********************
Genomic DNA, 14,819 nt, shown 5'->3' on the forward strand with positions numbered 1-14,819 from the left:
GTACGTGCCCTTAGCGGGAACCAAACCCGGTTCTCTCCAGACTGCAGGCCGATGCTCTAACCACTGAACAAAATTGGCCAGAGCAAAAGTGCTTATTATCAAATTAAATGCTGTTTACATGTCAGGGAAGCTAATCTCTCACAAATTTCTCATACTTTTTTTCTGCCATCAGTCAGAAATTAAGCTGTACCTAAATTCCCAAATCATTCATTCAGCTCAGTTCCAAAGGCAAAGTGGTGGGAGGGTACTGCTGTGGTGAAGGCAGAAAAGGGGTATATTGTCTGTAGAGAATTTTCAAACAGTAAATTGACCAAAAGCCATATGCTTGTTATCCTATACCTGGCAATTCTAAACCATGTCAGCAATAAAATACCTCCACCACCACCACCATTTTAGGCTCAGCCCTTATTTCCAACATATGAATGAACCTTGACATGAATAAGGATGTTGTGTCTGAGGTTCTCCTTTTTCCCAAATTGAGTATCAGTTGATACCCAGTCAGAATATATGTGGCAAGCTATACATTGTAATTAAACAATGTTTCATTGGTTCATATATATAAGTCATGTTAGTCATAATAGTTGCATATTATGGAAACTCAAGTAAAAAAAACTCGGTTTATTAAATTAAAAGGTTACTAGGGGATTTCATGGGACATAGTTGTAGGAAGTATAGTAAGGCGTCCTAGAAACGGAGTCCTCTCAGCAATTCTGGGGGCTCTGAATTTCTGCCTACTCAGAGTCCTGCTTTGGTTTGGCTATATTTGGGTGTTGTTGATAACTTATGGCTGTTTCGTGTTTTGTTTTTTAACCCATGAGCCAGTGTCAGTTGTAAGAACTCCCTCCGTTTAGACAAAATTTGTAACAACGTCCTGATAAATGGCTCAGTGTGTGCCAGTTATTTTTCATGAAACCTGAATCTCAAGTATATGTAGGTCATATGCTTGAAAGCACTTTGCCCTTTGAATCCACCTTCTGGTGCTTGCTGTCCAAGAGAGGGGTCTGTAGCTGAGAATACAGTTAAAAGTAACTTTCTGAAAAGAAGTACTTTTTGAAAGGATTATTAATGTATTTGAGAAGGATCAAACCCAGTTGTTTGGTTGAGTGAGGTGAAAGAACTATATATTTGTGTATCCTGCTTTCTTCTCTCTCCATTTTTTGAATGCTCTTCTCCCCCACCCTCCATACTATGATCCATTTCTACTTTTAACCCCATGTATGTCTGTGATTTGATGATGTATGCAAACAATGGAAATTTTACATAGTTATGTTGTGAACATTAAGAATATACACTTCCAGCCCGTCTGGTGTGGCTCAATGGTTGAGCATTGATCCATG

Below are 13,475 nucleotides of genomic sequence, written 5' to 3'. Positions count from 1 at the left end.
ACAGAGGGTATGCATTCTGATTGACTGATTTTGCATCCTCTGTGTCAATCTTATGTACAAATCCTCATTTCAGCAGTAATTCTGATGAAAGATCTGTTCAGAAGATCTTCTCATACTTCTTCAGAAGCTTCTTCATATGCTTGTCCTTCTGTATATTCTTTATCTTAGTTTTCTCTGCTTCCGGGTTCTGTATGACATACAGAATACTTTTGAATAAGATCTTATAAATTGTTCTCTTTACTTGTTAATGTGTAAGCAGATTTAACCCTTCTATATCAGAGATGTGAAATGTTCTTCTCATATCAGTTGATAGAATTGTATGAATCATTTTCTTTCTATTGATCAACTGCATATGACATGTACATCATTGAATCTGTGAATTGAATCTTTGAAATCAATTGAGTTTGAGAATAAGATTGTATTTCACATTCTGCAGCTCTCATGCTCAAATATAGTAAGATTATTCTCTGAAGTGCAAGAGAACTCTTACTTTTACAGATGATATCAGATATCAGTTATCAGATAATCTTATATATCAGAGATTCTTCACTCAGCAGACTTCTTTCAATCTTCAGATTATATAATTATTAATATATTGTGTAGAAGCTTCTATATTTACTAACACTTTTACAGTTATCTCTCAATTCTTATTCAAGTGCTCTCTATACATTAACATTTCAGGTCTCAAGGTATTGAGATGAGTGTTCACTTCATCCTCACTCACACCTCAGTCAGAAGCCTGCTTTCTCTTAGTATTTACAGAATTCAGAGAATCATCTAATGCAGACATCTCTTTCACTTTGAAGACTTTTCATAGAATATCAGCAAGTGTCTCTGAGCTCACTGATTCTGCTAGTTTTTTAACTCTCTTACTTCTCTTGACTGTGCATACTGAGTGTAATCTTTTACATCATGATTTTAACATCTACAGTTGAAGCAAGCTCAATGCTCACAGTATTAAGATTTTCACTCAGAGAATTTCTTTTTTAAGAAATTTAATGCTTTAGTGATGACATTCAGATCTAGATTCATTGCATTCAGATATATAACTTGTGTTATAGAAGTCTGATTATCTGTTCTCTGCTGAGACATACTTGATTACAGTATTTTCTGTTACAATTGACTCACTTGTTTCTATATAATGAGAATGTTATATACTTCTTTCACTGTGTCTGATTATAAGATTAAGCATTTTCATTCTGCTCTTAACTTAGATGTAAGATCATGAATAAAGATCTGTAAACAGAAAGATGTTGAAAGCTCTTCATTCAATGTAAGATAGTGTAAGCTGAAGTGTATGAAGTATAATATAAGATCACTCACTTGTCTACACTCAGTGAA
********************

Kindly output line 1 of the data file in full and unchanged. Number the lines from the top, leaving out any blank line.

Genomic DNA, 14,819 nt, shown 5'->3' on the forward strand with positions numbered 1-14,819 from the left: